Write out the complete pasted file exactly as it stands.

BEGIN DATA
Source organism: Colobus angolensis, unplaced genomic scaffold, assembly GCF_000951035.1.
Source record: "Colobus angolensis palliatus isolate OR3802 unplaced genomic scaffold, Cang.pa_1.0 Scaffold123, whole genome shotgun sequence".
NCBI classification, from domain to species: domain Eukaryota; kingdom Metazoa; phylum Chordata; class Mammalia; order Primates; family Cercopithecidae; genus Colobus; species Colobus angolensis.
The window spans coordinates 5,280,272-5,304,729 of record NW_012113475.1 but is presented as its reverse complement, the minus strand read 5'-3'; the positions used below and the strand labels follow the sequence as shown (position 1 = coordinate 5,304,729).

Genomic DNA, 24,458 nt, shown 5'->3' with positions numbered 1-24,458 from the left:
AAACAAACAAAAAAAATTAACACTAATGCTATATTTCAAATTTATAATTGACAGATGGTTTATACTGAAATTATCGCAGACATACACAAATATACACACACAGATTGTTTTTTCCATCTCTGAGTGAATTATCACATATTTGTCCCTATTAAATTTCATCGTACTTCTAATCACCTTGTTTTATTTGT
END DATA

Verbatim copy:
Source organism: Colobus angolensis, unplaced genomic scaffold, assembly GCF_000951035.1.
Source record: "Colobus angolensis palliatus isolate OR3802 unplaced genomic scaffold, Cang.pa_1.0 Scaffold123, whole genome shotgun sequence".
NCBI classification, from domain to species: domain Eukaryota; kingdom Metazoa; phylum Chordata; class Mammalia; order Primates; family Cercopithecidae; genus Colobus; species Colobus angolensis.
The window spans coordinates 5,280,272-5,304,729 of record NW_012113475.1 but is presented as its reverse complement, the minus strand read 5'-3'; the positions used below and the strand labels follow the sequence as shown (position 1 = coordinate 5,304,729).

Genomic DNA, 24,458 nt, shown 5'->3' with positions numbered 1-24,458 from the left:
AAACAAACAAAAAAAATTAACACTAATGCTATATTTCAAATTTATAATTGACAGATGGTTTATACTGAAATTATCGCAGACATACACAAATATACACACACAGATTGTTTTTTCCATCTCTGAGTGAATTATCACATATTTGTCCCTATTAAATTTCATCGTACTTCTAATCACCTTGTTTTATTTGT